When I started looking at inexpensive FPGAs reference boards a few years back one I considered was the Lattice Semiconductor iCE40-HX1K. My Verilog i4004 implementation consumes 42% of the logic cells (and more than 58% of the 1280 PLBs). I expect I could probably squeeze the emulation for a few other MCS-4 chips needed for a simple system into it, but there wouldn't be a lot of resources left for anything else. Routing in an FPGA starts to become the limiting factor at some point even when there are free logic cells (75% seems to be a commonly quoted number).

The same line of Lattice chips has 4K and 8K parts. The 4K part comes in a 144-lead TQFP with 0.5mm lead pitch, which is manageable, but the 8K only comes in BGA packages. At the time there were no reference boards for these but that's changed; there is now a breakout board for the iCE40-HX8K:

This breakout board costs only $43 makes 120 I/Os available to the experimenter.

If the 1K part and only a few I/Os suits your needs, the iCEblink board seems to have been supplanted by the iCEstick, which is not much bigger than a large memory stick. It's dirt cheap at $22.

Thursday, March 17, 2016

I/O & Timing board progress

I've made good progress on the I/O and Timing board, so I thought I'd share a screen capture of the layout. There are currently 249 unrouted signal airwires, plus another 201 to GND and 92 to VDD.

Monday, March 14, 2016

Perhaps a different calculator?

When I started this project I wanted to find a printing calculator with a keyboard that was similar in layout to that of the Busicom 141-PF to serve as an input/output device for my CPU. I vaguely remember looking specifically for calculators with 00 keys, 12-digit capability, and a "number of decimal digits" switch. After looking at a bunch of models in my local Staples office products store I chose the Canon P170-DH Printing Calculator.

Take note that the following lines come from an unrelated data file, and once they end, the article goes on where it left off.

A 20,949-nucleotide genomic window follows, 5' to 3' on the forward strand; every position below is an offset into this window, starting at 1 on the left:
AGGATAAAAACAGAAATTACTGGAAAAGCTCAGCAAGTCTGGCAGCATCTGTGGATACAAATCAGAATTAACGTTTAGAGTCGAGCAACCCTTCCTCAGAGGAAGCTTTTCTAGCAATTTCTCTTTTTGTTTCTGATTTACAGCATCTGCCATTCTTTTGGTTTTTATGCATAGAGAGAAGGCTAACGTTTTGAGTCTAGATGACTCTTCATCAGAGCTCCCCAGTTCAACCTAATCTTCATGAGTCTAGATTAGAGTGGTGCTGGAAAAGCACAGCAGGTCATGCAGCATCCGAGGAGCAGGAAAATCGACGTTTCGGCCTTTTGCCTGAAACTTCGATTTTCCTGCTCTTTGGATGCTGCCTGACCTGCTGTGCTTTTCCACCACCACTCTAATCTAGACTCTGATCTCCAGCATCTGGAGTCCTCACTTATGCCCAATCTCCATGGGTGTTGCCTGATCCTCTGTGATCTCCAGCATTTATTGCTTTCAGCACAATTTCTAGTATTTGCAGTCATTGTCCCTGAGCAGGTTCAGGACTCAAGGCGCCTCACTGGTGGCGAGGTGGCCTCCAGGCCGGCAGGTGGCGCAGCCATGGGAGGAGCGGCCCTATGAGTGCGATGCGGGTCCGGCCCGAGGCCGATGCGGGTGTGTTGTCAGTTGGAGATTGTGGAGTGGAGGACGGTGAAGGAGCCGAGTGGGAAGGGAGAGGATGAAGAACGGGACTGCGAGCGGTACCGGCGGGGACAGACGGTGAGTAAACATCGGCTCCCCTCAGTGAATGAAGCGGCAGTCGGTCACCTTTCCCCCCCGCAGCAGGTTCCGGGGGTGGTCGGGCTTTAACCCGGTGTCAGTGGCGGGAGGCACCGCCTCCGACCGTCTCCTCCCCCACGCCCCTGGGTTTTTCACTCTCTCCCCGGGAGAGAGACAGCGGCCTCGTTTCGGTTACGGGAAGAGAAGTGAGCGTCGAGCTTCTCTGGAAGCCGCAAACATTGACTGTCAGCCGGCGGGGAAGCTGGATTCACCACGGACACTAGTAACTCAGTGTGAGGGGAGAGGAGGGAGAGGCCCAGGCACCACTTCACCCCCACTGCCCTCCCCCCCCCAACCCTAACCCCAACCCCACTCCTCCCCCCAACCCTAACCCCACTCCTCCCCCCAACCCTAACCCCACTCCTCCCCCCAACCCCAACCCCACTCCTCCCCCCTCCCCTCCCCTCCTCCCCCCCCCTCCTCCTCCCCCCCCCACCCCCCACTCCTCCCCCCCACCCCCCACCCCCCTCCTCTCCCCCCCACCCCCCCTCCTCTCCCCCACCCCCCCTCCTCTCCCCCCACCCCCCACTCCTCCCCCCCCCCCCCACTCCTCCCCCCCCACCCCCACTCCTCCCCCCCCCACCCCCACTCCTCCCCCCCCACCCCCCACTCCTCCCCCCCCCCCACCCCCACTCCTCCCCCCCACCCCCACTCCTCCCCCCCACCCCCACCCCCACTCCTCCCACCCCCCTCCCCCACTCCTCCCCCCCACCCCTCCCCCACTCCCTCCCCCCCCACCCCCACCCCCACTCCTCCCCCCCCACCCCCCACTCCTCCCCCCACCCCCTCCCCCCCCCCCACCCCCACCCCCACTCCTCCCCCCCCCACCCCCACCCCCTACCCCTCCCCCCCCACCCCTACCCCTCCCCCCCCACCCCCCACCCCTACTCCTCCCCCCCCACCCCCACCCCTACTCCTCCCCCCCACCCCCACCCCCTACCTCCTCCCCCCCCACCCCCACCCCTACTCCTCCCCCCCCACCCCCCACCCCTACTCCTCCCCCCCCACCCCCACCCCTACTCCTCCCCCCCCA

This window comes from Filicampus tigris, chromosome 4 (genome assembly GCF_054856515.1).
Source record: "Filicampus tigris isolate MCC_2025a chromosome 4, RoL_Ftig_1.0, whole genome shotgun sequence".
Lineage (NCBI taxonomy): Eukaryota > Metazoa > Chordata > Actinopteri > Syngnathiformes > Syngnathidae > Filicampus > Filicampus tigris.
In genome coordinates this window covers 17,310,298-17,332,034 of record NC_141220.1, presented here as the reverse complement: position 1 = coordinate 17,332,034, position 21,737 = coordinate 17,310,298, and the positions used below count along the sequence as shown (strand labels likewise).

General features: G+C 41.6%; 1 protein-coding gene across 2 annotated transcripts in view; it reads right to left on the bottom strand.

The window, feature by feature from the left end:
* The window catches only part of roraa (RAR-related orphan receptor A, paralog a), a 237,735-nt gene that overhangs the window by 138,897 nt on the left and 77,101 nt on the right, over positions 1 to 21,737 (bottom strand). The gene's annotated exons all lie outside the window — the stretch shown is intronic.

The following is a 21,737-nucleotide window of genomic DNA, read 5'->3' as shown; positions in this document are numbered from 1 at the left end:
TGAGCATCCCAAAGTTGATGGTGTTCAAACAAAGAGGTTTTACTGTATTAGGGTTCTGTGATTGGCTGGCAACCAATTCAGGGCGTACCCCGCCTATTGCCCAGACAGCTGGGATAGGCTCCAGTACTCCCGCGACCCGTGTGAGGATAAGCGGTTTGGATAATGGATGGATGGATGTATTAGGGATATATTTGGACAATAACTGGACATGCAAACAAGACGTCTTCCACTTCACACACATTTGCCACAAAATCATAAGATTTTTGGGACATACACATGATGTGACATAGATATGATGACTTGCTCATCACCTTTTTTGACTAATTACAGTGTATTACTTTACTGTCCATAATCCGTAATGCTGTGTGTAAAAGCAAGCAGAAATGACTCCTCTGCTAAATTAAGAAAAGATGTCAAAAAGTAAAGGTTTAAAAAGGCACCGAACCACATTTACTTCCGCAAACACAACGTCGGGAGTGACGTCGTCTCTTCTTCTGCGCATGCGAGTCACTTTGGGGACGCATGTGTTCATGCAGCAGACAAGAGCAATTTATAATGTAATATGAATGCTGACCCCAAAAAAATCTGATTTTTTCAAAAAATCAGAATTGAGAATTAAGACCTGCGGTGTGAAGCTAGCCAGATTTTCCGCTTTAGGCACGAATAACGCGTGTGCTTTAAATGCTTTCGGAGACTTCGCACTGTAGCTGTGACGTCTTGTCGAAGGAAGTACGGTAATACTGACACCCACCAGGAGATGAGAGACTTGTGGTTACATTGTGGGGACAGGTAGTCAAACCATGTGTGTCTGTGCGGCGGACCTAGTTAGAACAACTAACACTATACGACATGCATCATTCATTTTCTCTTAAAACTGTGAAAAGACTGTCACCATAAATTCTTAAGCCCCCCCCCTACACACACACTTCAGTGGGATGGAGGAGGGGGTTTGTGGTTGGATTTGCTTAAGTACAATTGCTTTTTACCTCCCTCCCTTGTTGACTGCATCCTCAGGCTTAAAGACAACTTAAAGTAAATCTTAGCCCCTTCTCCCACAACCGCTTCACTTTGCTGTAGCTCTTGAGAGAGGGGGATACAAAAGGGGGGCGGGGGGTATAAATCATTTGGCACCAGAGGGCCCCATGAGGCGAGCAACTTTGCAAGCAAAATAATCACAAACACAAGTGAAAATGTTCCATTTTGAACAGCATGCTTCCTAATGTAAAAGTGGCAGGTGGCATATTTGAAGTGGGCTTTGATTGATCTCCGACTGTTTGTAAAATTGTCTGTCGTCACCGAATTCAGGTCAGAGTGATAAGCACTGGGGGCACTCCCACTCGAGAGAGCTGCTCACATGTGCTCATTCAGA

A sixth board?

When I started this project I was very worried about how I'd test this thing. I didn't want to build all five boards, only to discover I'd made some major mistake that would require scrapping them and starting over. Doing so would not only take a lot of time, but between the cost of the board and the components on it, each assembled board costs around $250. Redoing one would be frustrating and annoying, but if I had to redo all five I might well drop the project.

Starting the I/O and Timing board

I figured the best way to be sure all the right components got on the I/O and Timing board was to create an Eagle project for it. So I did. And promptly realized that a lot of the Eagle configuration I'd gotten used to has to be done on a per-board basis, like trace width and via drill diameters. This is the first i4004 board I've started since late 2012, and you can forget a lot in three years.

There are three major functional groups on this board:
  1. A self-initializing 8-bit shift register that produces the one-hot CPU phase of execution signals (A12, A22, A32, M12, M22, X12, X22, X32) and the SYNC signal.
  2. The 5-bit Chip Select decoder and external output drivers (CMROM, CMRAM0 to CMRAM3). This is the chunk of logic that I moved off the ALU board.
  3. The 4-bit, tri-state, bi-directional data bus external pin I/O drivers.
I haven't made a screen shot of the layout yet. I'm at about the half-way point, with the first two groups placed and partially routed. The layout is moving so rapidly because there is a lot of repetition within each group. The shift register is essentially 8 copies of the same 1-bit pattern, with a minor variation on the first (A12) and last (X32) bits, plus some logic to generate the SYNC signal. Once I found a layout that worked well for two adjacent bits the rest follow the pattern. The five Chip Select output drivers are all the same and the decode logic has common elements. I haven't started laying out the data bus I/O drivers yet, but it will be four instances of the same layout pattern -- one for each bit -- plus a little decode logic.